On to the next ride, a favorite of the entire family. Well, except for Emma. Last year she didn’t quite reach the height mark. Chase clapped his hands in excitement today when she exceeded the mark by a quarter of an inch. We all got to go, and Emma enjoyed her first roller coaster.
She loved her first roller coaster ride, “The Mine Train” she giggled the entire ride. This is Emma’s content look, taken after the ride ended.
We headed to our third ride, and were met with hostility for the first time when handing over our “Equal Access Pass”. I have read peoples comments about parents of kids with Autism thinking they are entitled to special treatment. I don’t think my son is entitled to special treatment. I just want to alleviate some of his daily discomfort. My son has a hard time standing in lines surrounded by people. The noise, the jostling, having to stand in a confined space cause an immense sense of discomfort for my son. When asked to stand in lines he ends up in other peoples personal space, often pushing into them. He often elopes, sending me into a tizzy – I hate it when I can’t see him. Thankfully I had his brother with me to help keep an extra set of eyes out. When he gets over stimulated in a line he also has meltdowns which can shatter your eardrums, and if we are on stairs climbing up well, your safety as well as Chase’s are in jeopardy. (just love the death stares we get over those).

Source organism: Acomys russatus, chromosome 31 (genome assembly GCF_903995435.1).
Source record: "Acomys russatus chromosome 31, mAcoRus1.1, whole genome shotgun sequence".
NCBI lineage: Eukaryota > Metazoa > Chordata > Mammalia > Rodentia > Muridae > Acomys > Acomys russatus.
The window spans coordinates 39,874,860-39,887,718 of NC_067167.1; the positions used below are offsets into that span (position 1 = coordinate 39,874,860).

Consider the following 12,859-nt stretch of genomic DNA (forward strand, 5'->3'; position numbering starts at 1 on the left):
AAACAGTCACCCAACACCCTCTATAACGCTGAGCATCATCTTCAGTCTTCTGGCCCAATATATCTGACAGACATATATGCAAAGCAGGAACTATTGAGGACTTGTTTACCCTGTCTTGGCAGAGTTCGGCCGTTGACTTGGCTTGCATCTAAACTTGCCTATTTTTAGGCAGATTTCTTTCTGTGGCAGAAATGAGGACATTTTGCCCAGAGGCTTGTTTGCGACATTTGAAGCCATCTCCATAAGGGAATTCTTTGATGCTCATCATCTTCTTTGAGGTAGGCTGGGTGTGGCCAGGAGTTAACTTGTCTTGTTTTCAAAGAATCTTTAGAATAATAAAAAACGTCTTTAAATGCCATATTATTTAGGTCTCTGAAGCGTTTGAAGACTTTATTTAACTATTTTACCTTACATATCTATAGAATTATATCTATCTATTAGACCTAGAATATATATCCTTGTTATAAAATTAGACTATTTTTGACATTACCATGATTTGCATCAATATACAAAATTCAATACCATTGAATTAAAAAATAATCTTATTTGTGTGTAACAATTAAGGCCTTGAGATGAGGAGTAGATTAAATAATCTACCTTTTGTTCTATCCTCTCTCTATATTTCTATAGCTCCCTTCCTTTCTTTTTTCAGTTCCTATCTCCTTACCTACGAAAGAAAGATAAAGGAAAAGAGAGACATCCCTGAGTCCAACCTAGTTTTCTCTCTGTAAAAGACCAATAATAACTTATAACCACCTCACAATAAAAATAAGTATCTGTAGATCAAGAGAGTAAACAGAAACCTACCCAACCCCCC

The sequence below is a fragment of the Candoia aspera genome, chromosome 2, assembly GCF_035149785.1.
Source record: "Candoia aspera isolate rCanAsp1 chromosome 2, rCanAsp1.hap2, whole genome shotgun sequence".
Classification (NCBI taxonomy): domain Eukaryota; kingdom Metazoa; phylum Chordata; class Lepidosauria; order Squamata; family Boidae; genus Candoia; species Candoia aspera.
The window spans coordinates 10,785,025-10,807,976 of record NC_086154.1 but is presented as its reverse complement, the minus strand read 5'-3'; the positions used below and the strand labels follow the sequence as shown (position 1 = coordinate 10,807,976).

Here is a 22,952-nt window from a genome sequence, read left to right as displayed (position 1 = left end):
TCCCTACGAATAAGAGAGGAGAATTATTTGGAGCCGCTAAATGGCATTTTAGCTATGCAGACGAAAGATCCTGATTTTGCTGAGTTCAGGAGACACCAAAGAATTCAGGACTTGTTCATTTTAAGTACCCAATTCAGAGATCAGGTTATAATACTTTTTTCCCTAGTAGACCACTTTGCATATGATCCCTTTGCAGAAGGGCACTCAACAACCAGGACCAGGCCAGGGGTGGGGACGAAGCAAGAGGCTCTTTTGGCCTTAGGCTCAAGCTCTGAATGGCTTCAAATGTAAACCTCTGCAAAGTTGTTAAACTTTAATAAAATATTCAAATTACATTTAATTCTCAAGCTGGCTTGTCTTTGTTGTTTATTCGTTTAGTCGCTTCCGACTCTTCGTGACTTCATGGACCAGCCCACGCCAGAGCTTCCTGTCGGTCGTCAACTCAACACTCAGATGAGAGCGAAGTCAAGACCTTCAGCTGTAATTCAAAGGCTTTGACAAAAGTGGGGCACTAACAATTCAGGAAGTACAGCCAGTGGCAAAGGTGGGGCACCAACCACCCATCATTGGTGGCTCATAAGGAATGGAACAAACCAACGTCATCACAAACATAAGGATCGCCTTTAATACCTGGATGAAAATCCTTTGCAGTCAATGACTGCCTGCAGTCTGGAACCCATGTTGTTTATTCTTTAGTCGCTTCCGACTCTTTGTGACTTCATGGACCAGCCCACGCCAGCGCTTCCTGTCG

In this case Chase had to walk up a set of stairs to the exit of the ride, the Screaming Eagle roller coaster. I always love the comments, “You’re going to wrong way.” “Hey, lady this is the exit.” Blah, blah. I know. Chase tries to walk on the right side, but his balance is always off kilter and he ends up brushing into almost every single person. We go up the stairs and the space becomes even more confined, and more bodies file past my son. He is now directly in the way of exiting coaster riders.
“Excuse me.” This lady says. He just stands there looking up at her with this look. I try to verbally ask Chase to move over and try to guide him using both hands to move him over to the right. He stands resolute. Not moving. She’s where he wants to be, and no amount of gentle physical force from me is going to move him. The lady repeats, “Excuse me, I need to get by you.” At which point she grabs my sons arms and moves him. She goes down and before I have a chance to address her rudeness I am met by my son at the beginning of a sensory meltdown. He does not like strangers touching him without permission – which is weird because he will go up to strangers and ask for hugs all the time, but it has to be him who initiates.